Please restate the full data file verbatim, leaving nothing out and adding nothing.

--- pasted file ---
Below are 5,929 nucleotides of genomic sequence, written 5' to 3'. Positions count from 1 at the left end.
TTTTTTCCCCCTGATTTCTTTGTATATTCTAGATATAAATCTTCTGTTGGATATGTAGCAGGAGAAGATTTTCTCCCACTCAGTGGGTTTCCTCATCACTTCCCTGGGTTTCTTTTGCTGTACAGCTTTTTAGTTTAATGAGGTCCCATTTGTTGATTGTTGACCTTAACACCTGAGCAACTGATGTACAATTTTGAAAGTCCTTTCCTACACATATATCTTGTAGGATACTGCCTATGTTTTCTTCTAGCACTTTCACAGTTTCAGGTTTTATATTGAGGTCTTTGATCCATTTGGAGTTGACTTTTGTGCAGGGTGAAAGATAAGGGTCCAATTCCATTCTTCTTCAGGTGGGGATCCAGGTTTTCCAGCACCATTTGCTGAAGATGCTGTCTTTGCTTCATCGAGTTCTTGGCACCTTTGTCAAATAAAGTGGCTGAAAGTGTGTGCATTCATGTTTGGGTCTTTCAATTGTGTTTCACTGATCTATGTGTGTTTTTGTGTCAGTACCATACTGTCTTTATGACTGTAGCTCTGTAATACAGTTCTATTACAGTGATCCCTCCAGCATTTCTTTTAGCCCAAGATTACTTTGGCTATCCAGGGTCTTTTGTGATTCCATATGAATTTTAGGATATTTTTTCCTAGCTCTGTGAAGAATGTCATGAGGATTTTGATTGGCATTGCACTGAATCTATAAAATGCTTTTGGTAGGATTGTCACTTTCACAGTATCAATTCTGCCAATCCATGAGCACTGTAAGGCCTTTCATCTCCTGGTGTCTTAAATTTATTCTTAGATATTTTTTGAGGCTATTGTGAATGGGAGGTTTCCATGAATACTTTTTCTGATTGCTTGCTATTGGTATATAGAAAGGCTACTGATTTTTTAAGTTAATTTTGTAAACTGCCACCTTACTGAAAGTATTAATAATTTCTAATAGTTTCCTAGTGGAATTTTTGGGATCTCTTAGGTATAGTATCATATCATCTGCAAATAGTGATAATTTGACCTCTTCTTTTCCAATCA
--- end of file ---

Below are 5,929 nucleotides of genomic sequence, written 5' to 3'. Positions count from 1 at the left end.
TTTTTTCCCCCTGATTTCTTTGTATATTCTAGATATAAATCTTCTGTTGGATATGTAGCAGGAGAAGATTTTCTCCCACTCAGTGGGTTTCCTCATCACTTCCCTGGGTTTCTTTTGCTGTACAGCTTTTTAGTTTAATGAGGTCCCATTTGTTGATTGTTGACCTTAACACCTGAGCAACTGATGTACAATTTTGAAAGTCCTTTCCTACACATATATCTTGTAGGATACTGCCTATGTTTTCTTCTAGCACTTTCACAGTTTCAGGTTTTATATTGAGGTCTTTGATCCATTTGGAGTTGACTTTTGTGCAGGGTGAAAGATAAGGGTCCAATTCCATTCTTCTTCAGGTGGGGATCCAGGTTTTCCAGCACCATTTGCTGAAGATGCTGTCTTTGCTTCATCGAGTTCTTGGCACCTTTGTCAAATAAAGTGGCTGAAAGTGTGTGCATTCATGTTTGGGTCTTTCAATTGTGTTTCACTGATCTATGTGTGTTTTTGTGTCAGTACCATACTGTCTTTATGACTGTAGCTCTGTAATACAGTTCTATTACAGTGATCCCTCCAGCATTTCTTTTAGCCCAAGATTACTTTGGCTATCCAGGGTCTTTTGTGATTCCATATGAATTTTAGGATATTTTTTCCTAGCTCTGTGAAGAATGTCATGAGGATTTTGATTGGCATTGCACTGAATCTATAAAATGCTTTTGGTAGGATTGTCACTTTCACAGTATCAATTCTGCCAATCCATGAGCACTGTAAGGCCTTTCATCTCCTGGTGTCTTAAATTTATTCTTAGATATTTTTTGAGGCTATTGTGAATGGGAGGTTTCCATGAATACTTTTTCTGATTGCTTGCTATTGGTATATAGAAAGGCTACTGATTTTTTAAGTTAATTTTGTAAACTGCCACCTTACTGAAAGTATTAATAATTTCTAATAGTTTCCTAGTGGAATTTTTGGGATCTCTTAGGTATAGTATCATATCATCTGCAAATAGTGATAATTTGACCTCTTCTTTTCCAATCA